Tips to Revive a Dying Plant

Tips to Revive a Dying Plant

If you're watching your plant deteriorate before your eyes and you've run out of ideas to help it, allow us!. Take a moment to set your panic aside and review our go-to tips if your plant is nearing the "last resort" stage. 


First and foremost, if you're worried that your plant may not last much longer, please take advantage of Grounded's free Office Hours service, which provides direct support from our Plant Specialist. We're committed to nurturing your green thumb so your houseplants can thrive.


Tip #1 - Assess the Plant's Livelihood Through Leaves and Roots

When confirming how much life is left in the plant, you'll want to focus on two things: the leaf appearance and the condition of the roots. Leaves offer great insight into the plant's health by displaying signs of fungus, pests, or unmet needs. Roots are vital to a plant's life and thus, if they are in bad shape, the plant will not survive much longer. Depending on the condition of each, there are next steps you can take to save the plant!


What to look for:

Mushy, dark, or foul-smelling roots are signs of root rot and fungus, which can be fatal to the plant. Remove unhealthy roots with your hands or using clean scissors and repot the plant. If most of the root system looks this way, you'll want to propagate healthy stems and leaves in order to save the plant. 


Bare stems or fallen leaves are often a sign of unmet needs, though some plants can bounce back from leaf loss with patience and exceptional care. If the root system is healthy, the plant will continue to push out new growth. Issues such as lighting or imbalanced watering should be corrected ASAP. Leaf loss is also common after a change shocks the plant.


Tip #2 - Save Your Dying Plant Through Propagation

If you feel that your plant is beyond recovery or if you need some time to better understand how to care for it, we recommend propagating healthy pieces of your plant. Propagation is an easy method that allows new roots to grow from stems or leaves that have been cut away. 


While not every plant can be propagated by stem or leaf cuttings, it's one of the easiest ways to save your greenery and start anew. Some succulents and cacti can grow a new plant simply by placing a healthy leaf in moist soil, encouraging new roots to sprout. Many other propagations can do the same when placed in a glass of clean water for a few weeks. 


Popular plants such as the Pothos, Monstera, Maranta, ZZ, and Snake Plants can be propagated in water using stem or leaf cuttings. Learn more about this process by reading through our Propagation Guide. Some plants can only be propagated by dividing the plants at the roots. In these cases, you'll want to revisit tip #1 above to ensure the roots and greenery are in good enough health to survive.


Tip #3 - Cut Away Damaged and Dead Growth

When your plant shows signs of deterioration, infestation, or disease, it's best to trim these parts of the plant away. Doing so allows the plant to direct its energy to healthy growth and prevents any possible infection from spreading. Similarly, if your plant has pests, remove them so it can utilize all of its nutrients.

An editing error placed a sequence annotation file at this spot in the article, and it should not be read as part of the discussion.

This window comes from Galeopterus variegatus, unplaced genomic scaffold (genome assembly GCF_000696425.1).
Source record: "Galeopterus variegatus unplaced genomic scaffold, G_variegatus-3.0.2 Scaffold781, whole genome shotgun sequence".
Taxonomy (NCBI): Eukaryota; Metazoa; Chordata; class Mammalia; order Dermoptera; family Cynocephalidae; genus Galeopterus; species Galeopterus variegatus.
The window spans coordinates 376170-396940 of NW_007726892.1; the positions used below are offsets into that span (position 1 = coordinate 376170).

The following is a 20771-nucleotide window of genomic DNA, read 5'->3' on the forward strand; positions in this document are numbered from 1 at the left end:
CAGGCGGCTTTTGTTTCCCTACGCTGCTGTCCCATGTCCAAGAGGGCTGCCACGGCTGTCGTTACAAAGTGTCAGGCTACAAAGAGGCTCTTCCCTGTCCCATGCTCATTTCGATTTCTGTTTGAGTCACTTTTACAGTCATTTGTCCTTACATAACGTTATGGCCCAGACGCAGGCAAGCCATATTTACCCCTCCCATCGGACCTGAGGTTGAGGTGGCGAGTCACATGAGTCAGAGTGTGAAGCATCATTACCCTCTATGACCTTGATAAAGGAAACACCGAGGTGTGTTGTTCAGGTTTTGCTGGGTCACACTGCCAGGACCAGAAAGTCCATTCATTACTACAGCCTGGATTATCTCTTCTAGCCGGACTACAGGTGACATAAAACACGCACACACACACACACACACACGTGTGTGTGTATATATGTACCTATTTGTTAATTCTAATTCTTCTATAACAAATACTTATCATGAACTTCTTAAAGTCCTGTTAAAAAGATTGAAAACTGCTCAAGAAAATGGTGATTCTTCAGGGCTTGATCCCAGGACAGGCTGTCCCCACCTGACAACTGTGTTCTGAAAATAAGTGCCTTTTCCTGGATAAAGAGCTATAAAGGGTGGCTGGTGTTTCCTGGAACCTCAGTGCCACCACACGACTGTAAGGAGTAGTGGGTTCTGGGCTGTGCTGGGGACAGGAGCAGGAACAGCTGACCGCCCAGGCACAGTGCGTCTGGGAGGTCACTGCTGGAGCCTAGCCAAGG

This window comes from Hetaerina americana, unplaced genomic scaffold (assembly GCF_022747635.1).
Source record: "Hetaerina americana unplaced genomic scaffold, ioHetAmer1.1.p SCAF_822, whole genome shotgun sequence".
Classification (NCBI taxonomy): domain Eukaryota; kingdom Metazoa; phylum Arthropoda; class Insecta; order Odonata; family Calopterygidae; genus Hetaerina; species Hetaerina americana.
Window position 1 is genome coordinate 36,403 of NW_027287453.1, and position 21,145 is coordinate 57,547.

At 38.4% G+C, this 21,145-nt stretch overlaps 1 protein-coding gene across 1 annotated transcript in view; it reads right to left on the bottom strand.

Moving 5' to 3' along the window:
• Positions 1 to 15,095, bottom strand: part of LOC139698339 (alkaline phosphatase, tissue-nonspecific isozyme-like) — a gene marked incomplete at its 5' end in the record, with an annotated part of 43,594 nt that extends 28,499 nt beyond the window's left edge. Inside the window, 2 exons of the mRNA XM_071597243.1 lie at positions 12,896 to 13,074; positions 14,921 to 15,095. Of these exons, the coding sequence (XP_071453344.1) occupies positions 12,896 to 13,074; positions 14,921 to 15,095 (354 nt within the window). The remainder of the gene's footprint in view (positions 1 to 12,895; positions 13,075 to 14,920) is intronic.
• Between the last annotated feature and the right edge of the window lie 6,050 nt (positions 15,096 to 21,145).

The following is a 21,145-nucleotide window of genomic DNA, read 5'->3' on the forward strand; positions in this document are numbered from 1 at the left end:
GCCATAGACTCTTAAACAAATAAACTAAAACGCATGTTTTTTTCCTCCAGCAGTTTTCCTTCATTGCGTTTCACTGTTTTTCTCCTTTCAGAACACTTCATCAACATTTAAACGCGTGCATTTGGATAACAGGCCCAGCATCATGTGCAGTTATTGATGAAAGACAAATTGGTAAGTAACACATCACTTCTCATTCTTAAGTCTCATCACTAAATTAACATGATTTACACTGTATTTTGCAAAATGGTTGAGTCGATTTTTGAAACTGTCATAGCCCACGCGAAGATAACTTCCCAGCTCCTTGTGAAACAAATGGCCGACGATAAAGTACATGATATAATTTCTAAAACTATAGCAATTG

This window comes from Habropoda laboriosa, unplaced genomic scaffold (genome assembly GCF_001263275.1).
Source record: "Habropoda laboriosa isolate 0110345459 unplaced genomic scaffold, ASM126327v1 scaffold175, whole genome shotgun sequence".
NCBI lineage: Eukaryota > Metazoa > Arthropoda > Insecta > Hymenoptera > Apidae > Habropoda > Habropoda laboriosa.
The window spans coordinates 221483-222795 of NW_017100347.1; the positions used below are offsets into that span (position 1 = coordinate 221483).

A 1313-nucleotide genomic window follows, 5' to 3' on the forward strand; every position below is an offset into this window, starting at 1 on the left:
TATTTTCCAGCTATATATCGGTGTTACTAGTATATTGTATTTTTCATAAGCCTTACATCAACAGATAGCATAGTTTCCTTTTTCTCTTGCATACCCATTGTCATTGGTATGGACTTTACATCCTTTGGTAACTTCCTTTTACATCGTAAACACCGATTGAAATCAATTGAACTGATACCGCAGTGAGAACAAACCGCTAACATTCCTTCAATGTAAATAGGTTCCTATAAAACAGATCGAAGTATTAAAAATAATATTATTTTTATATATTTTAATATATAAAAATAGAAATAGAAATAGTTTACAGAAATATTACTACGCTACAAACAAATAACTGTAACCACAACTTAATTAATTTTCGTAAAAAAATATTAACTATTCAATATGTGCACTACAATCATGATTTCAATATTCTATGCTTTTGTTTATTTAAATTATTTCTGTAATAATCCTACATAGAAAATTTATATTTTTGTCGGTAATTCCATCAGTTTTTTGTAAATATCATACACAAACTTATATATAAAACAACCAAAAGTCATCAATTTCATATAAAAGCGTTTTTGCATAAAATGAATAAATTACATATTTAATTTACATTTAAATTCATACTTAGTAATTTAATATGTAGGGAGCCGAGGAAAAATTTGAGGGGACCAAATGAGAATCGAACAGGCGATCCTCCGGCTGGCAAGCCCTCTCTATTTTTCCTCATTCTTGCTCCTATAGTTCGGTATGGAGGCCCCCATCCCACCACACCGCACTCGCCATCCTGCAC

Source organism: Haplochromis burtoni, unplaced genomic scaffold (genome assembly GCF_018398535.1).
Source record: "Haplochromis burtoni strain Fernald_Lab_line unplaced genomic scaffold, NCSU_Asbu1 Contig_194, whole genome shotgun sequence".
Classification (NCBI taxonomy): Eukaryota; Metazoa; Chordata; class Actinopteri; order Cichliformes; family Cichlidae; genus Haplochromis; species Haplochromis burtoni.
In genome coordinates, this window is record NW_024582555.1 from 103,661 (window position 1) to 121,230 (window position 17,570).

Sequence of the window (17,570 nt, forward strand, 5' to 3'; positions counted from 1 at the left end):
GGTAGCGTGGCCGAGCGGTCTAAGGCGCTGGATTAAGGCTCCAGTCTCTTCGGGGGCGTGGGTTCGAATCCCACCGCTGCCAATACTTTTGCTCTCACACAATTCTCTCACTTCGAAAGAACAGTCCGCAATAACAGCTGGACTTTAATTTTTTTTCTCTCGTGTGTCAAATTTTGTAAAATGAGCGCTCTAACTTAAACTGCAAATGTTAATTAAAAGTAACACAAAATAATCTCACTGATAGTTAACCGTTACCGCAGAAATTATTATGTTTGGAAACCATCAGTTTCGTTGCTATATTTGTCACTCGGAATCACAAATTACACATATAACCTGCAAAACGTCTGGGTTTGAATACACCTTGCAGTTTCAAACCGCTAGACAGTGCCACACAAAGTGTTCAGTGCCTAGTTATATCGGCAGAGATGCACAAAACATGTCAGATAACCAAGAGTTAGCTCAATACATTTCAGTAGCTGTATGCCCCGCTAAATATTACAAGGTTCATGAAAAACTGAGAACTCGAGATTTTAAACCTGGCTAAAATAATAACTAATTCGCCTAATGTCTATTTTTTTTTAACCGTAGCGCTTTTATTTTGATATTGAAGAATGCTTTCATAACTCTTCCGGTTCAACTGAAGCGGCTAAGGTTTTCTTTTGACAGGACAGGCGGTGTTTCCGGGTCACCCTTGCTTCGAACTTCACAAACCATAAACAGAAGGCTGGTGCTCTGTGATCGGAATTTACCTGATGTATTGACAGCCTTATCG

Some plants also benefit from this strategic pruning by pushing out new growth at the site of the cut. From big plants like Fiddle Leaf Figs to smaller plants like the Pothos, stems will be encouraged to branch out in new directions after being cut. Be sure to provide your stressed plant with the best care to help it through!


Tip #4 - Fertilize for Extra Vigor

Fertilizer helps plants resist disease, build strong cells, and look their best. When your plant is struggling, it's a great idea to offer them a fertilizer treatment. Note that fertilizer is best used monthly during spring and summer. Feeding your houseplants during fall and winter can actually do more harm than good. 


Feed the soil a dose of diluted fertilizer or make something from home, like Rice Water. Worm castings are also a great addition to work into the soil for root health. Always follow fertilizer with water and give your plant the best care possible, including making their environment feel like home. If you're caring for a tropical plant, comfortable temperatures and high humidity are crucial for its recovery.


Tip #5 - Be Patient, Healing Doesn't Happen Overnight

Plants are living organisms that need time to recover from periods of stress and poor health. Stay consistent for a few weeks while your plant stabilizes. From there, it may even take months before you see new growth. Your efforts and patience will reward you with a resilient plant or a valuable lesson in your green thumb journey. 


Don't forget that we are here to support you and your greenery! On top of our complimentary Office Hour consultations, we also have Care Guides and other tips on our Resource Page and Instagram.




If you are struggling with your Grounded plant, please reach out to us directly at so we can help.